http://creativecommons.org/licenses/by-nc/4.0/

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Footnotes

  • Twitter @aj_yasmin

  • Contributors YJ: study concept and design, data acquisition management, statistical analysis and results interpretation and involvement in all stages of the manuscript development; MRG: study design, data acquisition and management, statistical analysis and results interpretation and involvement in all stages of manuscript development; DD and KH: study concept and design, data acquisition, interpretation of the results and involvement in all stages of manuscript development; KC: data acquisition, interpretation of the results and involvement in manuscript editing and review; JM: data acquisition and management, interpretation of the results and involvement in manuscript editing and review; CT: interpretation of the results and involvement in all stages of manuscript development; TR: study design, interpretation of the results and involvement in all stages of manuscript development; SS-KT and RP: interpretation of the results and involvement in manuscript editing and review; DAC: study concept and design, data acquisition and management, statistical analysis and results interpretation and involvement in all stages of the manuscript development. All authors have approved the final version of this article and agree to be accountable for all aspects of the work.

  • Funding This study was undertaken as part of the work by the National Audit of Breast Cancer in Older Patients. The Audit is commissioned by the Healthcare Quality Improvement Partnership (HQIP) as part of the National Clinical Audit and Patient Outcomes Programme and funded by NHS England and the Welsh Government (www.hqip.org.uk/national-programmes). The authors had full independence from the Healthcare Quality Improvement Partnership. The aim of National Audit of Breast Cancer in Older Patients (NABCOP) is to evaluate the care of older women with breast cancer in England and Wales, and support NHS providers to improve the quality of hospital care for these women. More information can be found at: www.nabcop.org.uk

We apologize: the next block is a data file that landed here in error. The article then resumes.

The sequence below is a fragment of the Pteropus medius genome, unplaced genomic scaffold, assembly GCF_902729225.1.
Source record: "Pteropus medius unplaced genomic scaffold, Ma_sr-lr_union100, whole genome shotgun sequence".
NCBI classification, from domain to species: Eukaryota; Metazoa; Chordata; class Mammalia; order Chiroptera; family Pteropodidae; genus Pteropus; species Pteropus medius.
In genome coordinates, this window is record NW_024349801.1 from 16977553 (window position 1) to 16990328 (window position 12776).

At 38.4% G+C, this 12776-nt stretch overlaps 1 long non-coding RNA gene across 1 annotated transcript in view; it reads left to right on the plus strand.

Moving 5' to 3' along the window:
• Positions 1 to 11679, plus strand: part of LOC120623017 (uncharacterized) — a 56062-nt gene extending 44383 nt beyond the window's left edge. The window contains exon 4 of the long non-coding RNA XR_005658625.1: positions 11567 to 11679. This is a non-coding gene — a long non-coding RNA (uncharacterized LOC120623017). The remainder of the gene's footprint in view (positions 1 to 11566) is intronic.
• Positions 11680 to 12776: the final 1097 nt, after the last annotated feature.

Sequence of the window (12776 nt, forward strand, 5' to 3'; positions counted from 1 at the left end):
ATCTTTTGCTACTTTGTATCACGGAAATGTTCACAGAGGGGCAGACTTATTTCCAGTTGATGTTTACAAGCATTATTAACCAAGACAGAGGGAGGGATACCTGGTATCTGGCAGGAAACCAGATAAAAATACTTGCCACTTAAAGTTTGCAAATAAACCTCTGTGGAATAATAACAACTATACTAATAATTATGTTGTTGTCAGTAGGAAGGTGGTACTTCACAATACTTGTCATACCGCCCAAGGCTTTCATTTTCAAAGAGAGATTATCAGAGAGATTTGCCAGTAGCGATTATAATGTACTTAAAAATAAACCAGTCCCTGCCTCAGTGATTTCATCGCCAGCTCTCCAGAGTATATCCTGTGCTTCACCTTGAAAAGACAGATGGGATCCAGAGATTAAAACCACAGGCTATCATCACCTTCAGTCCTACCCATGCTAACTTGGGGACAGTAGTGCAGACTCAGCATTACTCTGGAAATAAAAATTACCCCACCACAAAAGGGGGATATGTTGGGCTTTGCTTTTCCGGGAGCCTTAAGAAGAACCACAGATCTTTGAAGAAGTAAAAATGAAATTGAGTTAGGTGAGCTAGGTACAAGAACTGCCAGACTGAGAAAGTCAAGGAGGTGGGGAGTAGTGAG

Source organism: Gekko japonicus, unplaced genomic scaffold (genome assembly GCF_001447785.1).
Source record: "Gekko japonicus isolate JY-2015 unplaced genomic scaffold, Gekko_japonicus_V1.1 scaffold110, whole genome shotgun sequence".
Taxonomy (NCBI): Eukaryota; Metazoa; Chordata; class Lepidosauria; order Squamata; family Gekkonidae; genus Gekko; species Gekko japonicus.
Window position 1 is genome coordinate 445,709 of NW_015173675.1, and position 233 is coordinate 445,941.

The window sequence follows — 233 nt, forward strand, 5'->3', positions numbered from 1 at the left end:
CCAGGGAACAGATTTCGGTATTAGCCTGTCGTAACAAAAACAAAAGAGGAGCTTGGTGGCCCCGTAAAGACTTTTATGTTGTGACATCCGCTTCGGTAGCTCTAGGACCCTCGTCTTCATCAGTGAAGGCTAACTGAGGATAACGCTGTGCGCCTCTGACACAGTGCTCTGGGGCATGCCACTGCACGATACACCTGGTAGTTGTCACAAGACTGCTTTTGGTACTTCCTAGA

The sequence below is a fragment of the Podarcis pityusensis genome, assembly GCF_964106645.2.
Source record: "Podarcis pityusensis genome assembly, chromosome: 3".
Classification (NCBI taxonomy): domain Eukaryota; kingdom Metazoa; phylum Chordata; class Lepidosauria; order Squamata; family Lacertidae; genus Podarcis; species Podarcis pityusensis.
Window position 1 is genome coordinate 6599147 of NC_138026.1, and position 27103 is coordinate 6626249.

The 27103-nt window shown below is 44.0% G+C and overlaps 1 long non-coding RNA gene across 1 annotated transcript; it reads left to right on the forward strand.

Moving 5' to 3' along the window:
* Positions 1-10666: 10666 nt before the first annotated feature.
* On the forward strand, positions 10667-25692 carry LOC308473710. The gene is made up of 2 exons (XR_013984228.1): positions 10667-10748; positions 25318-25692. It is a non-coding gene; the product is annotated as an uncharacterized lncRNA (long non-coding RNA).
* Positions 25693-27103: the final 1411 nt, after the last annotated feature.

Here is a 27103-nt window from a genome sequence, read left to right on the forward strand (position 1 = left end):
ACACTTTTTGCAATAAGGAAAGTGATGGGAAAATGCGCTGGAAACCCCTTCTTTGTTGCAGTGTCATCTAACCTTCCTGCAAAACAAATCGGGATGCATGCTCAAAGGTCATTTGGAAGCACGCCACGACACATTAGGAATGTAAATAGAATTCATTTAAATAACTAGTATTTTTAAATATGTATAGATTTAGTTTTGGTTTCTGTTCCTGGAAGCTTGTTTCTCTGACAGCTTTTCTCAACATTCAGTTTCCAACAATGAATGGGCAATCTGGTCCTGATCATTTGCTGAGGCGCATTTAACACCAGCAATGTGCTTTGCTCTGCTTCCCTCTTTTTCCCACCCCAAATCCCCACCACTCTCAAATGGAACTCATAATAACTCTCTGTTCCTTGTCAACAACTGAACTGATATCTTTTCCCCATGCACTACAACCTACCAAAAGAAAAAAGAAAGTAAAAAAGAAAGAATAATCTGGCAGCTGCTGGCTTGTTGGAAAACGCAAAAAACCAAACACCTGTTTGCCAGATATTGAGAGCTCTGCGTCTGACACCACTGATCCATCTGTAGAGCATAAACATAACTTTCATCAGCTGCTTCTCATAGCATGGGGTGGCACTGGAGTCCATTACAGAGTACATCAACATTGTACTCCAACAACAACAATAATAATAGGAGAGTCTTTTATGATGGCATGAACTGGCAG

• Disclaimer Neither HQIP nor the funders had any involvement in the study design; in the collection, analysis and interpretation of data; in the writing of the report; or in the decision to submit the article for publication.

  • Competing interests None declared.

  • Patient and public involvement Patients and/or the public were not involved in the design, or conduct, or reporting, or dissemination plans of this research.

  • Patient consent for publication Not required.

  • Ethics approval The study is exempt from UK National Research Ethics Committee approval as it involved secondary analysis of an existing dataset of anonymised data. The NABCOP has approval for processing health care information under Section 251 (reference number: 16/CAG/0079) for all National Health Service (NHS) patients aged 50 years and over diagnosed with breast cancer in England and Wales. Data for this study are based on patient-level information collected by the NHS, as part of the care and support of patients with cancer. The data is collated, maintained and quality assured by the National Cancer Registration and Analysis Service, which is part of Public Health England.

  • Provenance and peer review Not commissioned; externally peer reviewed.

  • Data availability statement No data are available. No additional data available.